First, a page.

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Threat Response

As previously indicated, the American attitude toward foreign investment was generally a temperate one (absent energy investments or perceived war-time threats) until the aftermath of a major shift in post-WWII global wealth began to emerge in the 1970s.  This impressive wealth re-allocation sprang from the geyser of middle-eastern “petro-dollars” created by the Organization of Petroleum Exporting Countries (“OPEC”) oil embargo in 1973.  While the initial response to this increase of foreigners with an excess of investible dollars was somewhat alien to the American investing public, it was not immediately perceived as an outright threat.  Operating under the assumption that these nouveau economic powerhouses were western-minded in their investment strategies – i.e., simply seeking a maximum return on their investment for the purpose of increased wealth – Americans paid little mind to the large, low-risk investments by these Sovereign Wealth Funds into our US Treasuries.  Such treasury investments carried no real risk of foreign control and, therefore, were seen as relatively benign investments into our superior US economy.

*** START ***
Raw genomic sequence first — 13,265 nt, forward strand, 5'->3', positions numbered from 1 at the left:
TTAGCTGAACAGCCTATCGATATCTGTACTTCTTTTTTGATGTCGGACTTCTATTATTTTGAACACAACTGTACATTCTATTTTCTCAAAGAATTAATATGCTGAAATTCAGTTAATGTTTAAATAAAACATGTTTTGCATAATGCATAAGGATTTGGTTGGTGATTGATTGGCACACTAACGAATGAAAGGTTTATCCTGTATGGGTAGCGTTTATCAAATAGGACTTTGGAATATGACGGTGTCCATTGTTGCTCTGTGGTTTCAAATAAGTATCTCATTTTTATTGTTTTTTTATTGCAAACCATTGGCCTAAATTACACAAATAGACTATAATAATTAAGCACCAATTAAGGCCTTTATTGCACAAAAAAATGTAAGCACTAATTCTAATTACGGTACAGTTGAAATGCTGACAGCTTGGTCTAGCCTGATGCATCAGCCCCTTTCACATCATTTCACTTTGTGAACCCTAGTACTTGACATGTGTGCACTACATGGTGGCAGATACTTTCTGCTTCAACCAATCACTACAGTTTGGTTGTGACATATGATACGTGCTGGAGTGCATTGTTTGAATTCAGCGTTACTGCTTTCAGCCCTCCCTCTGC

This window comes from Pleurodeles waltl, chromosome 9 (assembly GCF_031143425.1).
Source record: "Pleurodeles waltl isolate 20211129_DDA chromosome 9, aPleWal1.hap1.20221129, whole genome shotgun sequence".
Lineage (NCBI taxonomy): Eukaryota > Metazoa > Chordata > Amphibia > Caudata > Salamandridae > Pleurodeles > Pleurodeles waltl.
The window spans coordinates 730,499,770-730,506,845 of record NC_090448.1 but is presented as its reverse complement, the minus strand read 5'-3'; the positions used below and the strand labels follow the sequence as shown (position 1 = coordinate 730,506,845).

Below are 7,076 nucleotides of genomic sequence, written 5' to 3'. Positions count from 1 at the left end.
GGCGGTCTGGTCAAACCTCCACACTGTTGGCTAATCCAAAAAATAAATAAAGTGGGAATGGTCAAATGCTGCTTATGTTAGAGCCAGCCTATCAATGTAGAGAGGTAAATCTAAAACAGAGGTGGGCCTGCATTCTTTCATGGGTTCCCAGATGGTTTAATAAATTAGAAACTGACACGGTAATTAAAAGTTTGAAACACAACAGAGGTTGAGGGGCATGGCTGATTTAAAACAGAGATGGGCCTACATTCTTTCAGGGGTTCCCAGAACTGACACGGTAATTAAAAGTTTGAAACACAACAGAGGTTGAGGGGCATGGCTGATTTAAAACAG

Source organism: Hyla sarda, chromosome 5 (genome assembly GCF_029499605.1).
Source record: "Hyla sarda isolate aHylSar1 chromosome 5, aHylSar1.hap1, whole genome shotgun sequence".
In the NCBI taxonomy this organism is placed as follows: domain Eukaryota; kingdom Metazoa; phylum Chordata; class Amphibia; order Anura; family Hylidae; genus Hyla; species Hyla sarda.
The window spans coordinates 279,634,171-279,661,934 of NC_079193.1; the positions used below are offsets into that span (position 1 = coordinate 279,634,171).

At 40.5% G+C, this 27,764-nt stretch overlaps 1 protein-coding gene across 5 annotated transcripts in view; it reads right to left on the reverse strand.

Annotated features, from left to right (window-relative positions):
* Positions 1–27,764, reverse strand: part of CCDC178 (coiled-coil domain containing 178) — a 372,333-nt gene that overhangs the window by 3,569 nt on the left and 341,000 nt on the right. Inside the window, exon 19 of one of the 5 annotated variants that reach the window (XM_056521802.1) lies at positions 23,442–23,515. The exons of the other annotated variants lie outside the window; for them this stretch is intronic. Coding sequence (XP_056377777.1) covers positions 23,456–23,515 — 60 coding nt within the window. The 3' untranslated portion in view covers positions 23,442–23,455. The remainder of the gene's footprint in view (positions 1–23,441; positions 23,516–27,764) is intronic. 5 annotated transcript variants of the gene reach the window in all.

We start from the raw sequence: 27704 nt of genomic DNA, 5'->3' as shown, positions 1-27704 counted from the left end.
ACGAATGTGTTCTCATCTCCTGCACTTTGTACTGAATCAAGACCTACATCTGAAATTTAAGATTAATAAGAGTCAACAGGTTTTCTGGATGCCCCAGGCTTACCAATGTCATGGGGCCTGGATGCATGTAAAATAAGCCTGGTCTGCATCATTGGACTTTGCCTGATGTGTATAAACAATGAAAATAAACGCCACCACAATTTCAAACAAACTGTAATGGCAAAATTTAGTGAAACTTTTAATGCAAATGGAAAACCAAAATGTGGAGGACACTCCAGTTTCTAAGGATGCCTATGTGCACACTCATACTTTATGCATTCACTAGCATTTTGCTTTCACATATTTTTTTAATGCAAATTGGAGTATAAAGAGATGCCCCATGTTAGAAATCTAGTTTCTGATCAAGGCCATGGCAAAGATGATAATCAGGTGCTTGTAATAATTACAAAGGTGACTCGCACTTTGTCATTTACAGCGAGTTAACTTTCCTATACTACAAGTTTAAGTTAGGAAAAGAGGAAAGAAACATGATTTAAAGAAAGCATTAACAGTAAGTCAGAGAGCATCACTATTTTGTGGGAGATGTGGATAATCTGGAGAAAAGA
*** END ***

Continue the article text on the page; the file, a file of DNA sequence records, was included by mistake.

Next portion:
Notwithstanding this measured response to massive foreign investment by the American public and popular media, both Congress and then President Gerald R. Ford recognized the long-term potential for concern and swiftly initiated methods for investigation and response on this new phenomenon.  Congress took the first step by ordering the Foreign Investment Study Act of 1974 during the height of the first OPEC oil embargo.  In 1975, President Ford established an Executive Committee to review United States investment by foreign investors.  Known as the Committee on Foreign Investment in the United States (“CFIUS”), this notoriously secretive inter-agency committee has evolved its focus substantially since its 1975 inception.